Thomson blames poor sales on millennium apathy

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The Independent Online
THOMSON TRAVEL, the UK's leading holiday company, yesterday issued a veiled profits warning - its third this year - blaming lower-than-expected demand over the millennium period.

Cushioning the blow with news of the pounds 10.6m acquisition of Oy Finnmakt, the second-largest tour operator in Finland, from Finnair, and an invitation for analysts to visit Stockholm at the company's expense, Thomson said: "In line with [our] competitors, [we are] also experiencing very weak demand for the millennium period, which... has been particularly difficult to predict."

The group said it expected margins in the final weeks of this year to be "significantly lower" than usual and that sales for the winter season, excluding departures with a stay over 31 December, were 10 per cent below last year. Analysts said the announcement was "unsurprising but still disappointing".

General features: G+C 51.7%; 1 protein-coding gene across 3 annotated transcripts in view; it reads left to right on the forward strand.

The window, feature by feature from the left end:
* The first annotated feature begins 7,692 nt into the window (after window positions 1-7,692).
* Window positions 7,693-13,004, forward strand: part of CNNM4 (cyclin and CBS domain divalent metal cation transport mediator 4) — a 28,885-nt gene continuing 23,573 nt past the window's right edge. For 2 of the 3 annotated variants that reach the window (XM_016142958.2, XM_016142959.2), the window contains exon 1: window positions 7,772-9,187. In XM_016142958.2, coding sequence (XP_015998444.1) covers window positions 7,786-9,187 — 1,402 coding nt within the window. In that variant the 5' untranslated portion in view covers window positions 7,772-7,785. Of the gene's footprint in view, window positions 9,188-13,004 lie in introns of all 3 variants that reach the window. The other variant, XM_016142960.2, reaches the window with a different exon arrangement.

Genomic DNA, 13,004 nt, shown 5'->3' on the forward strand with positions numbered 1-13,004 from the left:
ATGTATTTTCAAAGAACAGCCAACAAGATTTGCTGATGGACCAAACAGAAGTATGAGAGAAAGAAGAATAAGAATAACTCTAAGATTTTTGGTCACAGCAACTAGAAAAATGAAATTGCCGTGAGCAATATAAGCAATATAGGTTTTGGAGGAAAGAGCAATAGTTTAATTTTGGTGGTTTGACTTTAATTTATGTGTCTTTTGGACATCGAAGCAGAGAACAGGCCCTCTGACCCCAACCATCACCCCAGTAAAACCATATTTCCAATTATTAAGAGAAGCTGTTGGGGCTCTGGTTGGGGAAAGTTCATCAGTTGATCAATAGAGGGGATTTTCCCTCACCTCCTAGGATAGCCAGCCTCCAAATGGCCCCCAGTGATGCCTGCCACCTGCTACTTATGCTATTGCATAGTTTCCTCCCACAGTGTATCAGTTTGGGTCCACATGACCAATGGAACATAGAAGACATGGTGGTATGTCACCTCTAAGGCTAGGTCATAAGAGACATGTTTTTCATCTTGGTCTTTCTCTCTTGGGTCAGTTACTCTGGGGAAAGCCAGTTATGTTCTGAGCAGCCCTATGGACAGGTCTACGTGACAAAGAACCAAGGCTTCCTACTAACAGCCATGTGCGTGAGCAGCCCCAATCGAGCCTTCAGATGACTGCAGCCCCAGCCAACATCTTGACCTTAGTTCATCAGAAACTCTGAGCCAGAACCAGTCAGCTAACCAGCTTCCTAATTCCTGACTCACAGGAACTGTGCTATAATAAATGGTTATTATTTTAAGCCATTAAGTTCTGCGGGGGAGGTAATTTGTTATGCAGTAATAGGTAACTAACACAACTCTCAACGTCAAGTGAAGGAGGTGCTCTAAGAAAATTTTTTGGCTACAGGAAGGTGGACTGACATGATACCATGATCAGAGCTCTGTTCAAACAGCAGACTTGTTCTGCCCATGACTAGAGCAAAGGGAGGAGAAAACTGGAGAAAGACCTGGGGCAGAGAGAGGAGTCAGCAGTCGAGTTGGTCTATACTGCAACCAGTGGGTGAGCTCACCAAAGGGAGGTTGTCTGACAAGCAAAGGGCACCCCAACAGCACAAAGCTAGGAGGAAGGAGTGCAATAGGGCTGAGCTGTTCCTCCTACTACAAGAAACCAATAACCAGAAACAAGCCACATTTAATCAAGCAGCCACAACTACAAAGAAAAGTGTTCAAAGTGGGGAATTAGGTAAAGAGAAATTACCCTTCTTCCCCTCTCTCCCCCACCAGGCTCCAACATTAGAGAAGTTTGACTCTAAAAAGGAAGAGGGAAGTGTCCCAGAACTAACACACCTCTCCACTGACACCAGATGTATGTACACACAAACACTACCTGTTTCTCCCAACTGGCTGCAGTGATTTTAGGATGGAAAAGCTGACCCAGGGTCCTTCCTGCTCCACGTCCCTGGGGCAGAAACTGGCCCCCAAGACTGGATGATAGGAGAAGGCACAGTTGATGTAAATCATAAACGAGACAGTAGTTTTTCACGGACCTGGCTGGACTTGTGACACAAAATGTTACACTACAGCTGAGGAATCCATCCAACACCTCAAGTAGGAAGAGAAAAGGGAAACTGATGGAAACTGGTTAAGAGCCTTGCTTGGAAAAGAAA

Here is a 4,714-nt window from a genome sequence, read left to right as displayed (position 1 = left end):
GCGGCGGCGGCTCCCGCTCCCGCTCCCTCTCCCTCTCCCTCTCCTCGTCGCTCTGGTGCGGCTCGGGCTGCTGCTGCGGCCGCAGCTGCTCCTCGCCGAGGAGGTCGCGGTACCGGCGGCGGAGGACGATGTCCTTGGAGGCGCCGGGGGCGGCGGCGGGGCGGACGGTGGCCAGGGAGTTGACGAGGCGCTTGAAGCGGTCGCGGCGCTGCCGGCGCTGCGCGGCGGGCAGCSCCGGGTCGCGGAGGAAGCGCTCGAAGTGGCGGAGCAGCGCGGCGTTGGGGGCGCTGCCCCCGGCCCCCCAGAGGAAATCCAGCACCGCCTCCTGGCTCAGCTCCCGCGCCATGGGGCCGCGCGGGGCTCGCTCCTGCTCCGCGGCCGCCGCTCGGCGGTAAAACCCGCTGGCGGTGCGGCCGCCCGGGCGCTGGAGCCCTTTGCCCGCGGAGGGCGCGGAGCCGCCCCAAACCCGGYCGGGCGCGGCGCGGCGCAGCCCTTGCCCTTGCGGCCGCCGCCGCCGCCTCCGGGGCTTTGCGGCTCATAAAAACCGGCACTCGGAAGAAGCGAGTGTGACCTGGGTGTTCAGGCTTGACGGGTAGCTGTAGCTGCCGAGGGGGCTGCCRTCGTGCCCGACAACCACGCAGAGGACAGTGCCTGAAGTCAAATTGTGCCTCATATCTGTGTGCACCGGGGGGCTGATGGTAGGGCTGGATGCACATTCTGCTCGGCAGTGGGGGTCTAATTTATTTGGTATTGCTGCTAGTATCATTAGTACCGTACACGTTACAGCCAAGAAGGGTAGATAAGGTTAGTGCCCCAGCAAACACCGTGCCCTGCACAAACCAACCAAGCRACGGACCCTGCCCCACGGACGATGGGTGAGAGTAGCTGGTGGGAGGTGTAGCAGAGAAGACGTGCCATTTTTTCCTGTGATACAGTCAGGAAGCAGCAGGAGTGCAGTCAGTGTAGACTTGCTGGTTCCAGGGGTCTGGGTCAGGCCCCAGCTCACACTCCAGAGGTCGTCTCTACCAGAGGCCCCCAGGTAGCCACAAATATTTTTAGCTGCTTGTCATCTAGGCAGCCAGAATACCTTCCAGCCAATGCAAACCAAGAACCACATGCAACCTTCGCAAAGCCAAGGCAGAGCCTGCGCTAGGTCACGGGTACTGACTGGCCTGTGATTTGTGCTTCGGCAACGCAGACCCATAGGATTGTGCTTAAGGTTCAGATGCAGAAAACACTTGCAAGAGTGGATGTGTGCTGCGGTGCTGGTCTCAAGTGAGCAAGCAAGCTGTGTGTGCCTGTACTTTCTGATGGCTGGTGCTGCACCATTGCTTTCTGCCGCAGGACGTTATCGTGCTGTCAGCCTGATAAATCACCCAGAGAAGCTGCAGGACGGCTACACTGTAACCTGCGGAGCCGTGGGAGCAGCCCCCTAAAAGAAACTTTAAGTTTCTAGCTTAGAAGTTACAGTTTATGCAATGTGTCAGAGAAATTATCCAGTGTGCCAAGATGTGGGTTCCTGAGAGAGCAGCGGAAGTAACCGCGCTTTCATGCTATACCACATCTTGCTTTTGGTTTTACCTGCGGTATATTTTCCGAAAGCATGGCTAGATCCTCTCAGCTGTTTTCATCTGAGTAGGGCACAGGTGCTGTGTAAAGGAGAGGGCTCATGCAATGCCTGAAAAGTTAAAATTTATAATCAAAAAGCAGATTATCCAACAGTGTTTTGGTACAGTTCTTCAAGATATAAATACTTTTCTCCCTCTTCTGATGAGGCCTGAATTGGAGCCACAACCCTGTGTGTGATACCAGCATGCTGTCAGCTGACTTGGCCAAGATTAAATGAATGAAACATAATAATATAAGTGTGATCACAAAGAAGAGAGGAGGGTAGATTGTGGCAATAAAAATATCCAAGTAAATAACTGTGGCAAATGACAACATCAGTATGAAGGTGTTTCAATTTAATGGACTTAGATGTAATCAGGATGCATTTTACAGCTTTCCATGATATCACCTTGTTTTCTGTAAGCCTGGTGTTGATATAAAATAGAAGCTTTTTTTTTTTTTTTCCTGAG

A Thomson spokesman said consumers would benefit from the millennium hiccup, with some enjoying discounts of up to 50 per cent. A typical Mediterranean holiday over the two-to-three-week period covering 31 December would sell for between pounds 150 and pounds 300 less than its original price of about pounds 600 a person.

Separately yesterday Thomson said that Charles Gurassa, its chief executive designate, will join the group earlier than expected, on 1 December.

Shares in the company yesterday fell 1p to 90p, compared with the group's 170p flotation price less than two years ago.